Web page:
By Bruce Levine --
CHICAGO (CBS) -- The postgame message on the video board inside the Cubs' clubhouse had an ominous alert after a 3-1 loss to the Brewers on Sunday at Wrigley Field.
Come Tuesday, relievers are to throw at 3:30, pitchers are to hit at 3:45 and the full squad hits at 4. Why is this ominous? Because the Cubs rarely have mandatory hitting.
Optional batting practice is a core tenet of manager Joe Maddon's philosophy. He believes players trying to hit baseballs out of the park three hours before game time is a vast exercise in futility, but the usual approach is being tweaked as the Cubs have hit an offensive rut. Chicago scored just three runs in being swept by Milwaukee in a three-game weekend series at Wrigley Field and only 16 in its past eight games.
So with the Cubs' lead in the NL Central trimmed to two games over the Brewers and Cardinals, could a team meeting be on tap too?
"Yeah, I think it might carry a little weight," right-hander Kyle Hendricks said Sunday. "This group of guys knows what needs to be done. We have been through it. I don't think anything needs to be said. If it happens, it may help a little bit. We are all on the same page. We know what needs to be done. We just got to win ball games."
Eight of the Cubs' 16 runs in their past eight games came in one contest, leaving them with an average of 1.1 in the others seven contests. The Cubs are fourth in the National League in runs scored (707), but they've had a handful of high-scoring games in the second half that have padded those statistics.
For stretches at other times, their offense has been concerning, as it is now. Maddon has tried different combinations of players off of the bench to get any type of hitting flow going.
"If you look at baseball, it happens to every team at some point," Maddon said. "It is contagious to hit as it is contagious not to hit. You have to work your way through it. We are going to start hitting again. They have pitched well against us. We scored on them early in the season. Since then, it has really tightened up."
Will panic set in? That's doubtful. Maddon despises the concept of team meeting as a motivator during hard times. He usually holds three planned meetings per season -- in spring training, prior to the second half of the season and prior to the playoffs.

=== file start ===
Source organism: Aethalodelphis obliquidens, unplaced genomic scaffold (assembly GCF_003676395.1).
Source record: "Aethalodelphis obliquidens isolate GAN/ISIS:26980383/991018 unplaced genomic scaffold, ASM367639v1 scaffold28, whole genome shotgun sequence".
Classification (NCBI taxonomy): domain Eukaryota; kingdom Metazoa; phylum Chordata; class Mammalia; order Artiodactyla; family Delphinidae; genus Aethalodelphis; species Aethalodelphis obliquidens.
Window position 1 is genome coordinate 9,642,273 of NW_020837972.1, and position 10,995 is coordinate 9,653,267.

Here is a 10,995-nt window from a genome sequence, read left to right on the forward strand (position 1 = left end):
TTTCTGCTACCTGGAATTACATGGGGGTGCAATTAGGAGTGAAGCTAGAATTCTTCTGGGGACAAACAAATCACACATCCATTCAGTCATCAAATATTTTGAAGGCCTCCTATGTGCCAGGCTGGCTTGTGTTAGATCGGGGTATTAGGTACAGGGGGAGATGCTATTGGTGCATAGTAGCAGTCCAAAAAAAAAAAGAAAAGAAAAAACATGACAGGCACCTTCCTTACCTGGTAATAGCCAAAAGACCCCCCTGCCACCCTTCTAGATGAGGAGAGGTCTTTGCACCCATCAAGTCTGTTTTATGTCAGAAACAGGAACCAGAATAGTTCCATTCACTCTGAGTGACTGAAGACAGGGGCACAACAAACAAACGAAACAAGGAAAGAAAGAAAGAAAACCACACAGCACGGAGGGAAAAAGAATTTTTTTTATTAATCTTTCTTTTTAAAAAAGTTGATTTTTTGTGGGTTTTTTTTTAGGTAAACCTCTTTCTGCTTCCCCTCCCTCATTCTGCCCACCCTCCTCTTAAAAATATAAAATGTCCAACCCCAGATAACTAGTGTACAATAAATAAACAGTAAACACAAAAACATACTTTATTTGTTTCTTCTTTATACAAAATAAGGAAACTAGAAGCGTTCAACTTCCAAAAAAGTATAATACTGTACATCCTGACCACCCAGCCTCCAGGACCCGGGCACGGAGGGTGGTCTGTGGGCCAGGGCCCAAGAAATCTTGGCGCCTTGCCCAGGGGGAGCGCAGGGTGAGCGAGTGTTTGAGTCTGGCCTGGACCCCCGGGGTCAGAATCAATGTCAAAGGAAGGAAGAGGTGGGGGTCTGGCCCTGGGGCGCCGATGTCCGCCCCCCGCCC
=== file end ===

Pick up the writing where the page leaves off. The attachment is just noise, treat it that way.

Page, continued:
"I have never been in a meeting that is worth anything in regard to what you are going to do to get better," Maddon said. "They just need to see me do what I always do. It is more one-on-one for me as opposed to group."
Maddon added he's not opposes to the Cubs players having their own meetings. So is it time for that event?
"I feel like we want to make sure everyone on the team is on the same page," outfielder Jason Heyward said. "This has been fun all year. We are nowhere where we have not been before (protecting small division leads). There is no set time when we feel we have to talk. We are always checking in and making sure that everybody is on the same page."
So who are the leaders who would decide when it's time to get a message across?
"It has been different people," Heyward said. "(Jon) Lester has done one. (John) Lackey has done one. (Jon) Jay has as well. I did one. In general, it is about everybody speaking up. If you got something to say, speak on it. Get it off of your mind to the group. That is who manages it. Again, I feel we have done a great job of that to get to this point here. We are going to continue to have fun and grind it out. We will be pushing to go forward. It will not be easy. It never is."
Bruce Levine covers the Cubs and White Sox for 670 The Score and CBSChicago.com. Follow him on Twitter @MLBBruceLevine.
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